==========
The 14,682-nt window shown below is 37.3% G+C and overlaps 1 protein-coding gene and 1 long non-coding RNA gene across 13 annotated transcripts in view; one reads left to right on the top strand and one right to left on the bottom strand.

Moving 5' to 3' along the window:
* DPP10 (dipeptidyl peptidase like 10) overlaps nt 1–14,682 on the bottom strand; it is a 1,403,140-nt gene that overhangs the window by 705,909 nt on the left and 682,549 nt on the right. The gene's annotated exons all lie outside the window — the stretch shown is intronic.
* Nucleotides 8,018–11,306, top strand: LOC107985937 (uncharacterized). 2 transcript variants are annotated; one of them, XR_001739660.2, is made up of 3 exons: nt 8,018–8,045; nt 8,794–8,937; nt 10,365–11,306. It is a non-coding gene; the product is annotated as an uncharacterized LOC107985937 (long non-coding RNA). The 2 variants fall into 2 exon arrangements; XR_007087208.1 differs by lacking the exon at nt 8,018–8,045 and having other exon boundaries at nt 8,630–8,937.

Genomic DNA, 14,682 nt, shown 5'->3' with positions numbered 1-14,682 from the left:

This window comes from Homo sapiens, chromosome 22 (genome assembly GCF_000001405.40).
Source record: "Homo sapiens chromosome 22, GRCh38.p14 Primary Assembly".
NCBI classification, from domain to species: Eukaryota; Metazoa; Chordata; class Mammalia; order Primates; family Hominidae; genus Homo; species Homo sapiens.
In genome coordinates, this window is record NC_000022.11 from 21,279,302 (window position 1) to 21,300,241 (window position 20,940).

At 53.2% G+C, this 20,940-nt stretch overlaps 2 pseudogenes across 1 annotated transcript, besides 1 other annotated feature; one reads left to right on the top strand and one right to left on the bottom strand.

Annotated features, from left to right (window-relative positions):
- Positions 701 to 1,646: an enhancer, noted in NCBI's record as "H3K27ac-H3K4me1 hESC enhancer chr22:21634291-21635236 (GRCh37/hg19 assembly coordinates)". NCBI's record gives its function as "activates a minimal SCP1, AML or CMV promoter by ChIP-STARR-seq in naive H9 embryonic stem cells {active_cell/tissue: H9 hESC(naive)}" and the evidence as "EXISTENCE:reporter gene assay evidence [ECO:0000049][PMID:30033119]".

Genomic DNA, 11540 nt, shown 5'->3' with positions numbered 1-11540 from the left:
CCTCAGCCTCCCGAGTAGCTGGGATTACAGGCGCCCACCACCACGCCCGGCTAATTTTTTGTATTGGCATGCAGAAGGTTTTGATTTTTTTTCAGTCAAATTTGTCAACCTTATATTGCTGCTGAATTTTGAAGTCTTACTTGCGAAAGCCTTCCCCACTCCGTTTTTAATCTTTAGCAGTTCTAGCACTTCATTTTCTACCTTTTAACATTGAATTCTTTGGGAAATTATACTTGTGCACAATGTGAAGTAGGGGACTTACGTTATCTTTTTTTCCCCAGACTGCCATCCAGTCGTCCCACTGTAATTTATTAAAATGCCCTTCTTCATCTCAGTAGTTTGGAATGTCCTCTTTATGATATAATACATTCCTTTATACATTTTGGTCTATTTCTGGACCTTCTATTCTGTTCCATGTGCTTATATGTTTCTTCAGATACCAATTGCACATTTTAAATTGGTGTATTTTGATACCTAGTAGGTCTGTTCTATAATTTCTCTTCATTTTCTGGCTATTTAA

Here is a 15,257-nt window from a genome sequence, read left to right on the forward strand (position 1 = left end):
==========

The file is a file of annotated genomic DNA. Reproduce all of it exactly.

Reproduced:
The 14,682-nt window shown below is 37.3% G+C and overlaps 1 protein-coding gene and 1 long non-coding RNA gene across 13 annotated transcripts in view; one reads left to right on the top strand and one right to left on the bottom strand.

Moving 5' to 3' along the window:
* DPP10 (dipeptidyl peptidase like 10) overlaps nt 1–14,682 on the bottom strand; it is a 1,403,140-nt gene that overhangs the window by 705,909 nt on the left and 682,549 nt on the right. The gene's annotated exons all lie outside the window — the stretch shown is intronic.
* Nucleotides 8,018–11,306, top strand: LOC107985937 (uncharacterized). 2 transcript variants are annotated; one of them, XR_001739660.2, is made up of 3 exons: nt 8,018–8,045; nt 8,794–8,937; nt 10,365–11,306. It is a non-coding gene; the product is annotated as an uncharacterized LOC107985937 (long non-coding RNA). The 2 variants fall into 2 exon arrangements; XR_007087208.1 differs by lacking the exon at nt 8,018–8,045 and having other exon boundaries at nt 8,630–8,937.

Genomic DNA, 14,682 nt, shown 5'->3' with positions numbered 1-14,682 from the left:

This window comes from Homo sapiens, chromosome 22 (genome assembly GCF_000001405.40).
Source record: "Homo sapiens chromosome 22, GRCh38.p14 Primary Assembly".
NCBI classification, from domain to species: Eukaryota; Metazoa; Chordata; class Mammalia; order Primates; family Hominidae; genus Homo; species Homo sapiens.
In genome coordinates, this window is record NC_000022.11 from 21,279,302 (window position 1) to 21,300,241 (window position 20,940).

At 53.2% G+C, this 20,940-nt stretch overlaps 2 pseudogenes across 1 annotated transcript, besides 1 other annotated feature; one reads left to right on the top strand and one right to left on the bottom strand.

Annotated features, from left to right (window-relative positions):
- Positions 701 to 1,646: an enhancer, noted in NCBI's record as "H3K27ac-H3K4me1 hESC enhancer chr22:21634291-21635236 (GRCh37/hg19 assembly coordinates)". NCBI's record gives its function as "activates a minimal SCP1, AML or CMV promoter by ChIP-STARR-seq in naive H9 embryonic stem cells {active_cell/tissue: H9 hESC(naive)}" and the evidence as "EXISTENCE:reporter gene assay evidence [ECO:0000049][PMID:30033119]".

Genomic DNA, 11540 nt, shown 5'->3' with positions numbered 1-11540 from the left:
CCTCAGCCTCCCGAGTAGCTGGGATTACAGGCGCCCACCACCACGCCCGGCTAATTTTTTGTATTGGCATGCAGAAGGTTTTGATTTTTTTTCAGTCAAATTTGTCAACCTTATATTGCTGCTGAATTTTGAAGTCTTACTTGCGAAAGCCTTCCCCACTCCGTTTTTAATCTTTAGCAGTTCTAGCACTTCATTTTCTACCTTTTAACATTGAATTCTTTGGGAAATTATACTTGTGCACAATGTGAAGTAGGGGACTTACGTTATCTTTTTTTCCCCAGACTGCCATCCAGTCGTCCCACTGTAATTTATTAAAATGCCCTTCTTCATCTCAGTAGTTTGGAATGTCCTCTTTATGATATAATACATTCCTTTATACATTTTGGTCTATTTCTGGACCTTCTATTCTGTTCCATGTGCTTATATGTTTCTTCAGATACCAATTGCACATTTTAAATTGGTGTATTTTGATACCTAGTAGGTCTGTTCTATAATTTCTCTTCATTTTCTGGCTATTTAA

Here is a 15,257-nt window from a genome sequence, read left to right on the forward strand (position 1 = left end):